April 17, 2011
“I soar, I am a hawk.”
The Life of King Henry the Fifth
For some people the harbingers of spring are daffodils and forsythia. With their vibrant yellow petals, they can make even the most dour curmudgeon cheerful.
For me, spring hasn’t sprung until the chives at the corner of the garage have poked through the ground and red-tail hawks are flying overhead. Both arrived last Sunday, a freakish 84-degree day that coaxed everyone outdoors. A red-tailed was gliding low in the sky over our driveway where Ed, Marilyn and I were chatting. Maybe we looked like dinner. Later on, three more were scoping out the bounty in the woods that stretch behind our yards.
Perhaps I learned to recognize red-tailed hawks because they are common, but as far back as I can remember the sight of one majestically riding a thermal has thrilled me. With their broad wings and tail spread wide, their flight appears effortless. As author Arthur Cleveland Bent wrote in Life Histories of Familiar North American Birds: “Once, as I stood on the brink of a precipice looking down over a broad valley, I saw below me a red-tailed hawk floating over the valley...poised as motionless as if suspended on a wire.”
About 8 years ago, at about this time of year, Bill and I saw a kettle of hawks circling the corner of our street. I had time to count them: Fifteen. I had never seen that many together before. A white-breasted juvenile once took off from the lowest limb on our front yard oak tree and flew just 6 feet over the top of my head. I was slack-jawed.
One day last summer, a red-tailed’s raspy "kree-eee-ar" seemed too close to the ground and too near. After scrutinizing our back yard, I spotted it, seated regally on top of a totem pole of a tree in our next-door neighbor’s back yard. Although known to be a shy bird, not letting a human “come within 100 yards,” this hawk was not distressed by me clumping in the ivy, or 7-year-old Ashanti’s “whatchadoin’?” burble. It remained on its lofty perch just 25 feet above us, surveying its surroundings, and occasionally inspecting us girls staring up. I looked a red-tailed hawk in the eye!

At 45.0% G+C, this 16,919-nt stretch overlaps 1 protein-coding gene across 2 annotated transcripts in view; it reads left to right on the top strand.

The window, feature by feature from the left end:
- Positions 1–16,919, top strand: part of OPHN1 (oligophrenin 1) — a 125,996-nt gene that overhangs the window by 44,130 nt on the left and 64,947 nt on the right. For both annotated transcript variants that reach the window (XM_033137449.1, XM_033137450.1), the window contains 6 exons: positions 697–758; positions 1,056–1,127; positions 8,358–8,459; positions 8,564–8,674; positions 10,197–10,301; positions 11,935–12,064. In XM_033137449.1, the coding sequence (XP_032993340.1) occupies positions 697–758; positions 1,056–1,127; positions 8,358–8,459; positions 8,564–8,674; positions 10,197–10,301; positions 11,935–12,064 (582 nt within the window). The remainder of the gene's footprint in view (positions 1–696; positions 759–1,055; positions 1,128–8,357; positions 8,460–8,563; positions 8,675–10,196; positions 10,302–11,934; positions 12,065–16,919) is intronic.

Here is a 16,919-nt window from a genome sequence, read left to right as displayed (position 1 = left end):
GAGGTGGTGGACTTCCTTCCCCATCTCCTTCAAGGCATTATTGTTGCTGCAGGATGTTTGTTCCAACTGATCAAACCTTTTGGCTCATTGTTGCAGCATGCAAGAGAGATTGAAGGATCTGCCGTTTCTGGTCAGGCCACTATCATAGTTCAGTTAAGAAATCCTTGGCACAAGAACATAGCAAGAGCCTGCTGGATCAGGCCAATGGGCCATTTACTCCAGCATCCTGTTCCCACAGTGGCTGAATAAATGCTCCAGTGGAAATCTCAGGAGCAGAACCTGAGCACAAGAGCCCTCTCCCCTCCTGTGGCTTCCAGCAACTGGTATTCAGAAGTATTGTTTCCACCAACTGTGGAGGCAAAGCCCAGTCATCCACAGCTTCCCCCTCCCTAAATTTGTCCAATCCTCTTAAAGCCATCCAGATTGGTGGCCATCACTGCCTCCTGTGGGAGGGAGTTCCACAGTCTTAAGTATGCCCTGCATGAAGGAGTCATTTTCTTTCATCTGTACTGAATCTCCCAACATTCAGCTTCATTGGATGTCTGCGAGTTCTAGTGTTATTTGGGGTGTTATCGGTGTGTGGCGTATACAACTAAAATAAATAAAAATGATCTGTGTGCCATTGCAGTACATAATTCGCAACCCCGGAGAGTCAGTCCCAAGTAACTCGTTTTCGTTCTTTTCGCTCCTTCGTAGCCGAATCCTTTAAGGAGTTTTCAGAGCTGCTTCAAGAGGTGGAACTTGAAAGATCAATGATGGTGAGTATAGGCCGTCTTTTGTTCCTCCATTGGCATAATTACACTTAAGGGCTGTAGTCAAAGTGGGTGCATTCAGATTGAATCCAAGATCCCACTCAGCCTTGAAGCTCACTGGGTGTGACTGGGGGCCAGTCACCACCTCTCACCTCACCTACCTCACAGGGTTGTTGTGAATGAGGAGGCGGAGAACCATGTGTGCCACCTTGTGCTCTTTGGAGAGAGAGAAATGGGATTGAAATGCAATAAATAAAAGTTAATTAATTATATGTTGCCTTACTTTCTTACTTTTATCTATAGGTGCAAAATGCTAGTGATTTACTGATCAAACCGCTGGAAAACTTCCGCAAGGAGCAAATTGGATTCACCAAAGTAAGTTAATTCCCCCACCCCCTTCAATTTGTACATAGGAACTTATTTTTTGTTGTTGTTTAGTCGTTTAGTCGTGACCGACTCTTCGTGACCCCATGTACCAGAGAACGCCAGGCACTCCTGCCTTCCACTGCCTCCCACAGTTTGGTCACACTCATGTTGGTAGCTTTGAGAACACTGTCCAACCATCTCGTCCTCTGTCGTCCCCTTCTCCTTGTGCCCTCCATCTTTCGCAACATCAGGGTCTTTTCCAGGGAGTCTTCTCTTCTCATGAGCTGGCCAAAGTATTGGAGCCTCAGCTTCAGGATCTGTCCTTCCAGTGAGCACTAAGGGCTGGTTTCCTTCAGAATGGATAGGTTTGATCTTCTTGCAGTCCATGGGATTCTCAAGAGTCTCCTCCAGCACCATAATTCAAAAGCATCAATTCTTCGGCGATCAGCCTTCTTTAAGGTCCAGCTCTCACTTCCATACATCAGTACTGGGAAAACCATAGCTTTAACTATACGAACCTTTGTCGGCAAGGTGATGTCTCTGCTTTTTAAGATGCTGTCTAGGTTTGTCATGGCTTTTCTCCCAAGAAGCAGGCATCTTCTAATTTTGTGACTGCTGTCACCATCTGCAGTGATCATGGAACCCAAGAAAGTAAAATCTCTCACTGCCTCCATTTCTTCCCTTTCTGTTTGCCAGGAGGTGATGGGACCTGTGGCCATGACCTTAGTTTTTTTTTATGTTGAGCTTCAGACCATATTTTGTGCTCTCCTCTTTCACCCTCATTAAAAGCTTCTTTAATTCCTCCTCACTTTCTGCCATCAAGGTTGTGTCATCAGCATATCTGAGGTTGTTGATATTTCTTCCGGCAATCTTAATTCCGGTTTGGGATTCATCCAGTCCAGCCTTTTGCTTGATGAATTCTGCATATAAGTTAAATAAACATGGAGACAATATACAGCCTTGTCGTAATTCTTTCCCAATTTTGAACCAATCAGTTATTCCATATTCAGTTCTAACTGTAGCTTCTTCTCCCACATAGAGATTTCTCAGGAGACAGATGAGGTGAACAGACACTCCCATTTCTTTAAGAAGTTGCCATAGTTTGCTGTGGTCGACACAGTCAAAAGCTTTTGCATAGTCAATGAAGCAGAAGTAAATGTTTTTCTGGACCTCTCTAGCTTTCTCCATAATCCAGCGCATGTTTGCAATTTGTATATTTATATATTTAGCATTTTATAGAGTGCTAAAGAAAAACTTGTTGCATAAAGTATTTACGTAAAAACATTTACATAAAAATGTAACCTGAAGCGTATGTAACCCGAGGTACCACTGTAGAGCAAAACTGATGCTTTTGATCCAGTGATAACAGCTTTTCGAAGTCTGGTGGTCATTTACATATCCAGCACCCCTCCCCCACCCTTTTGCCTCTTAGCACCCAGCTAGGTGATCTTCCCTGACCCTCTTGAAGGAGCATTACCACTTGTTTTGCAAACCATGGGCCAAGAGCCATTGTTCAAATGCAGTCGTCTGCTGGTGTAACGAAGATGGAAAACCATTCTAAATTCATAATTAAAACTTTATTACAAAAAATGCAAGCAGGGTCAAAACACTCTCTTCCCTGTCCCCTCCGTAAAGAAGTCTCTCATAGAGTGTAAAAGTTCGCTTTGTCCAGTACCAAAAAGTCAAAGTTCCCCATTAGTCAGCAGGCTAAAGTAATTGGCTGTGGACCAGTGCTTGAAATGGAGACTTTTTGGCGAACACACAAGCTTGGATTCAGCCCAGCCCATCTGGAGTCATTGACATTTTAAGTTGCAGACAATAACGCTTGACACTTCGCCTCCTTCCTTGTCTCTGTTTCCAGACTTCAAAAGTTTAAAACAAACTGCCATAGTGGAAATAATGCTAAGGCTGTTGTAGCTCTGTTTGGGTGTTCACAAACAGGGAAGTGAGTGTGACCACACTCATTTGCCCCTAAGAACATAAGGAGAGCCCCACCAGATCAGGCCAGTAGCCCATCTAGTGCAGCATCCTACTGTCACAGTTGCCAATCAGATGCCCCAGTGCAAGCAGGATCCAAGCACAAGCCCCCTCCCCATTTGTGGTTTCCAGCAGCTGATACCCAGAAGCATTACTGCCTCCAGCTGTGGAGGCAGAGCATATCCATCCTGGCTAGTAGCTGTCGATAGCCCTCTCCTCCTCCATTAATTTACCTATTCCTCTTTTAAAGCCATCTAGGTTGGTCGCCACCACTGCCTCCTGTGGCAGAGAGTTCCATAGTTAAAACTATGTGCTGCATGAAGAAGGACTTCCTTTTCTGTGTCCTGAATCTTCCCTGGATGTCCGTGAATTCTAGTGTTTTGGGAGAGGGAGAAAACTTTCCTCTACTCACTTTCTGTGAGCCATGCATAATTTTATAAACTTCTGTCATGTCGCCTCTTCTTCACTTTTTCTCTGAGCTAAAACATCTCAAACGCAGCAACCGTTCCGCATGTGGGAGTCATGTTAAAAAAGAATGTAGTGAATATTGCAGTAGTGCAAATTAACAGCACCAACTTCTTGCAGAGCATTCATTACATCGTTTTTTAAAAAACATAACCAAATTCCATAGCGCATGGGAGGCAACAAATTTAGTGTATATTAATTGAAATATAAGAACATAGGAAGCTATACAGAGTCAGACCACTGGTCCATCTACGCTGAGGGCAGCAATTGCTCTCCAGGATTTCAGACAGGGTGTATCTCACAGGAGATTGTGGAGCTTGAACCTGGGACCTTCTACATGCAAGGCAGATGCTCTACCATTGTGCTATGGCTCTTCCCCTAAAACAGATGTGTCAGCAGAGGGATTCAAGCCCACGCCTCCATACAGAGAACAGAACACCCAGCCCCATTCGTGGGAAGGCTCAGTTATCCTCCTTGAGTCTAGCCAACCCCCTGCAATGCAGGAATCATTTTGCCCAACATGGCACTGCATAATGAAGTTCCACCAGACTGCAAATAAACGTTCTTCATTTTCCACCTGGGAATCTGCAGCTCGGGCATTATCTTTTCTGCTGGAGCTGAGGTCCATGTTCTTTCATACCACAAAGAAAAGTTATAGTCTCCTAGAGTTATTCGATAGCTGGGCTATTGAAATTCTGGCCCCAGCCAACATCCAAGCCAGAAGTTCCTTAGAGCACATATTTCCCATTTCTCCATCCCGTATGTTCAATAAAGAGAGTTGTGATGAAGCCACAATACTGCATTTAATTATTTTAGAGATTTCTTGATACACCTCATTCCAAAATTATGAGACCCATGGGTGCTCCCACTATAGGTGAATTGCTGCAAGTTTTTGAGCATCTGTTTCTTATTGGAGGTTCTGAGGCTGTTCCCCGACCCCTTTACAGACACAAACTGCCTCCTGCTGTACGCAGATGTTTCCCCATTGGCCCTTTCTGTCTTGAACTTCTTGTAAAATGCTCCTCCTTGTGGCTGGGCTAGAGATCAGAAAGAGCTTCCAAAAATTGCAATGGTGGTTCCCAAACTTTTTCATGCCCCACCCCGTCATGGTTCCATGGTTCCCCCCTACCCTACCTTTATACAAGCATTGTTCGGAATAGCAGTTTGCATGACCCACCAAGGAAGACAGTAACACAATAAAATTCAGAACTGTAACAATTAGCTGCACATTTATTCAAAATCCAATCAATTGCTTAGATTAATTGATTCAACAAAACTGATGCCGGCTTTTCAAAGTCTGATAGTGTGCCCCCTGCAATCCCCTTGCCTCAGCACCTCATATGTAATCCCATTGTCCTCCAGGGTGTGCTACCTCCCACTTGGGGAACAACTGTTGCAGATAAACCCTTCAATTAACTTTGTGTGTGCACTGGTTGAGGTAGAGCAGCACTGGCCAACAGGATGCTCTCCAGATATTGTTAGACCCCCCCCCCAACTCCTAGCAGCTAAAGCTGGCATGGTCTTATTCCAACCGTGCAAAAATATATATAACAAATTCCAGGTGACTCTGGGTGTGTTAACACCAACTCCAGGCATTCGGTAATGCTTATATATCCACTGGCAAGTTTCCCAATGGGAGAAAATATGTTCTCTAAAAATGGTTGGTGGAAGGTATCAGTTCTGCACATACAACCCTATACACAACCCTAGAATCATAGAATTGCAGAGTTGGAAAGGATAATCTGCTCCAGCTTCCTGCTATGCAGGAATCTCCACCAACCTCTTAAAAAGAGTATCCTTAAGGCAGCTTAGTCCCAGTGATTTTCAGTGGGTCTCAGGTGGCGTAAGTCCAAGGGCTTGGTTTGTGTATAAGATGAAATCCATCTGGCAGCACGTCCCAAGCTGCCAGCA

Until last spring, I hadn’t thought much about a hawk’s life. I had assumed that they were more or less solitary. The fact that they migrate hadn’t registered. I figured that I didn’t see them in the winter because I’m not much of an outdoor gal. I scurry from house to garage, from car to store; I’m not scanning the skies for raptor activity.
Researchers have theories but they don’t know for certain why hawks during the spring don’t travel in the large groups they do in the fall. Annette, who volunteers at the Medina Raptor Center, joined in the Detroit River Hawk Watch last September and reported thousands of hawks, eagles and falcons migrating south for the winter through the flyway in Michigan at the mouth of the Detroit River. “On a good day, the sky is just filled in every direction that you look....It is an absolutely awesome sight....And the only time you can see this natural phenomena is in September and October. There are only about 15 places in the entire USA that you can watch this spectacular display....”
I don’t mind if East Cleveland isn’t on the list. It’s OK if spring migration isn’t much of anything. In mid-April, one red-tailed hawk soaring on an air current above me is a magnificent sight. It gives me hope, and it promises warmer days coming soon.
|Fun Facts: Red-tailed Hawks
• About 18 to 24 inches tall
• Wingspan of around 4 feet
• Weighs in at about 2.5 pounds; the largest hawk.
• Peak Breeding Activity: spring
• Incubation: 28-35 days
• Clutch Size: 2-3 eggs
• Young Fledge: 42-46 days after hatching
• Typical Foods: small rodents, reptiles, and birds
• Hawks migrate during daylight hours, traveling at speeds up to 45 mph.
• The longevity records for a Red-tailed Hawk in the wild is over 28 years
• A group of hawks has many collective nouns, including a "boil", "knot", "spiraling", "stream", "tower" or “kettle” and may contain up to 1,000 birds.
• Males and females perform a courtship ritual in which they dive and roll in the sky. They will even lock talons and fall together a distance before splitting apart.
• The raspy cry of the Red-tailed Hawk is typically used in movies to represent any eagle or hawk anywhere in the world.
• They can spot a mouse from a height of 100 feet.